Why Tourism WA’s hashtag campaign backfired
Ken Murray writes that creativity alone is not enough to make a successful marketing campaign. Case in point: #justanotherdayinwa.
English Lit was my favourite class in high school. It was the only class I had in the super six mix where creativity was rewarded. You could make your case in an essay and there was no right or wrong. You could interpret a poem whichever way suited you (provided you could back it up) and the only way you could fail was plagiarism.
In fact, I really enjoy reading and writing poetry and prose. I often root-cause my foray into marketing and am convinced that this inherent love of communication and language led me here. I wanted to be creative and get paid consistently for it.
I believed that creativity was one of the great pillars of successful marketing works. Everywhere you turn in marketing it is all about creativity and how valued creative people are.
Naturally when I got my first marketing job I desperately wanted to prove how creative I was but all my ideas got shut down, oversimplified and replaced with copycat ideas: ‘What’s everyone else doing? Let’s do that instead!’
Suddenly plagiarism was the only way to pass and marketing, really, wasn’t English literature after all. In marketing we use this ‘C’ word a lot, almost as much as the ‘I’ word.
Brace yourselves for what I am about to say: the concept of creativity may be an anchor on our effectiveness as marketers. Countless drafts of copy, even these articles, researched, written, researched again and binned because, ‘This topic has been done to death’ or ‘I’m just not feeling creative enough.’
You can spend hours making a really catchy creative headline to see it pale against its simpler benefit-driven alternative in an A/B split test.
One of the first lessons I learnt professionally in marketing is: don’t try and be cute with your benefits or your message.
I had all but forgotten that lesson till I saw the effect of Tourism WA’s #justanotherdayinwa campaign. That assonance and euphony! Such well-crafted phonaesthetics the work of someone highly proficient in English literature.
An aside: Apologies to Cummins and Partners. I am critical of this because it is something I would have done as a younger marketer and I never got the chance to see if those ideas would have succeeded. I saw your hashtag and respect the work for its phonological rhythm and rhyme. It had what I’ve always considered to be a winning formula, then I saw it go viral for the wrong reasons and thought: where did I go wrong?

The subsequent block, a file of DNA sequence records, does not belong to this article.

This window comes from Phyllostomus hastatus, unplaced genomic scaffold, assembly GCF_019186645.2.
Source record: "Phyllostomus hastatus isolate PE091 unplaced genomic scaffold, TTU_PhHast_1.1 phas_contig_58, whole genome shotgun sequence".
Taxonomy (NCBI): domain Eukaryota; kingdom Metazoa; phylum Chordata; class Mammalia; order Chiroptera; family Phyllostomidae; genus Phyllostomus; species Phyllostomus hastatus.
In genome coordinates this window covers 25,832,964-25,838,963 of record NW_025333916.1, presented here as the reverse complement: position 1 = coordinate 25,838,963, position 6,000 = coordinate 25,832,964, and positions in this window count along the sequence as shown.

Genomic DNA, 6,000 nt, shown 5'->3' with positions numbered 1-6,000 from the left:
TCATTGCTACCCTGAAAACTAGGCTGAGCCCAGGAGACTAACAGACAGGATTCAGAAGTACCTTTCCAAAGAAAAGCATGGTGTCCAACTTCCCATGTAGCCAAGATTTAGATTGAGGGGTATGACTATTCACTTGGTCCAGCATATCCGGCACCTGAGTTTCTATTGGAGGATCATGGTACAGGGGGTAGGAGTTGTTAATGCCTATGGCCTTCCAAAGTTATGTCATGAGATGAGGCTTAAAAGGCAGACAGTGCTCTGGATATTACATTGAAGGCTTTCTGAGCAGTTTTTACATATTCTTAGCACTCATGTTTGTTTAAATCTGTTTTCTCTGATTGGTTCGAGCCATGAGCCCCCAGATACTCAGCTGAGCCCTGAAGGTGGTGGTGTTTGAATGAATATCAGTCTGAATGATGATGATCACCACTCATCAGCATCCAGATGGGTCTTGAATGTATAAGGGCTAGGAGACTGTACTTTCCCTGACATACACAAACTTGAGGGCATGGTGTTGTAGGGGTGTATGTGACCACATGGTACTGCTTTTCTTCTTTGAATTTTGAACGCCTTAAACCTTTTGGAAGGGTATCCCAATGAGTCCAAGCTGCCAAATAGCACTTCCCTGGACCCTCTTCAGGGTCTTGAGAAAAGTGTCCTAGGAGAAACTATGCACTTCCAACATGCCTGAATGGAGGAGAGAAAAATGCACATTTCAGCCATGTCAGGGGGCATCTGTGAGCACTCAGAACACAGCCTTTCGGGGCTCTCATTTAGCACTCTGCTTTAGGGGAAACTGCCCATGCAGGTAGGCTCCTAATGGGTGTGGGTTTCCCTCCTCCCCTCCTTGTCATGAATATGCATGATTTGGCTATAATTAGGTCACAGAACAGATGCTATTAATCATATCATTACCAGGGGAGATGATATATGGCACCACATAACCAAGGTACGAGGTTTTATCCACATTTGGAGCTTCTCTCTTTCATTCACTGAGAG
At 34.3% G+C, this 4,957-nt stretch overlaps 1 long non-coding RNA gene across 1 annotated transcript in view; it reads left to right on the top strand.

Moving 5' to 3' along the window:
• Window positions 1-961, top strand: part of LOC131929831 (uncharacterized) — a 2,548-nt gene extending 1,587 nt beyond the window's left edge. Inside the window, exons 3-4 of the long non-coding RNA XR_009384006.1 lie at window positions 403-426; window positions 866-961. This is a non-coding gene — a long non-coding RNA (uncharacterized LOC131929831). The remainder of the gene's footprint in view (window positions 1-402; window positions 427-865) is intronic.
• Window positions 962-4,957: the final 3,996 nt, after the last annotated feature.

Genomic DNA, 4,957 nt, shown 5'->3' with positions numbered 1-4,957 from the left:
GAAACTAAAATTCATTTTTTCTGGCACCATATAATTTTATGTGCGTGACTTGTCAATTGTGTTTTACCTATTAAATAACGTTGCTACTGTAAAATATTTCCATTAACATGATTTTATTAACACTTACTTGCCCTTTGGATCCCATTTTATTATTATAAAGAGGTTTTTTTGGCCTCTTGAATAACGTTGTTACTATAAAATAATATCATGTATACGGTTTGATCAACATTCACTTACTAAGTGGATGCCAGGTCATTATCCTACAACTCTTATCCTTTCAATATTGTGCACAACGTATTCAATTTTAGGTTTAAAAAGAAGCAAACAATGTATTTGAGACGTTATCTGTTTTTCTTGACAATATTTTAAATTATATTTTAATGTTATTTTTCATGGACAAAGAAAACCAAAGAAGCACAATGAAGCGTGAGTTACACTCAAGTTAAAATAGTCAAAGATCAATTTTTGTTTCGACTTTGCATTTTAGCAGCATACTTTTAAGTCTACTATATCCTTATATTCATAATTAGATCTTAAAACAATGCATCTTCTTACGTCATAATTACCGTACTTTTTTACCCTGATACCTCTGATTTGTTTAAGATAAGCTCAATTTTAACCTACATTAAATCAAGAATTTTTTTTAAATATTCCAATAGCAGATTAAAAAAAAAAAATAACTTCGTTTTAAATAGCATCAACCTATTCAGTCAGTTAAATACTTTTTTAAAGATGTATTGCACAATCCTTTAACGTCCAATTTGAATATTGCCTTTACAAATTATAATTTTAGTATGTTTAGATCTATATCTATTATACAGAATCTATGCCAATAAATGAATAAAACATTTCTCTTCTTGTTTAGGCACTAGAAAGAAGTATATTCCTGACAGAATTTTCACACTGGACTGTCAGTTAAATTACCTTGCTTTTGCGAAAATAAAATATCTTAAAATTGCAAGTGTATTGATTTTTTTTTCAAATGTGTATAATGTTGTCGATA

Then you realise: creativity in and of itself is, as we say, is ‘as useful as teats on a bull’. There isn’t a marketing or media-savvy commentator who hasn’t already shown their lack of surprise that this hashtag campaign got #hijacked in a heartbeat, as Stephanie Buckland, Tourism WA CEO said: “West Australians tend to be blasé about the beauty and uniqueness of our magnificent state. So what is seen as extraordinary for a visitor is just another day in WA for us.”
Crediting the West Aussies’ blasé attitude and sarcastic satirical humour – or in other words, we kind of, whinge, a lot. I know your finger is on the dislike button Perthians but before you do, did you know there are 44 separate Facebook groups for ‘Perth: have a whinge’? That is more than any other state capital city in the world.
Now most commentators are asking, ‘What were they thinking?’ I bet it sounded like a winner around the boardroom table. 20/20 hindsight is a wonderful thing now we can rationalise why it has had this effect and not the desired effect of this brochure.
What can we really take away from this campaign? Creativity needs strategy.
- Strategy is not just what media to use, but more importantly it is ‘why’ you are going to do it. Perhaps a foray into the ‘why’ of strategy would have pre-empted the likelihood of West Aussies behaving as they always have.
- Social media as a channel under a strategic microscope should consider that consumer behaviour has changed dramatically. Influencer marketing is almost completely peer to peer on a scale offline marketing doesn’t share and it’s not always in our favour.
- I know the fun police are here to stomp on our creative parade, but risk analysis should be a key component of any business decision.
- Research, data and testing should be conducted with risk analysis in mind, not self-validation.
All of which serves to remind us of the Scotchman’s remark that many use statistics as a drunken man a lamp post: more for support than for illumination.
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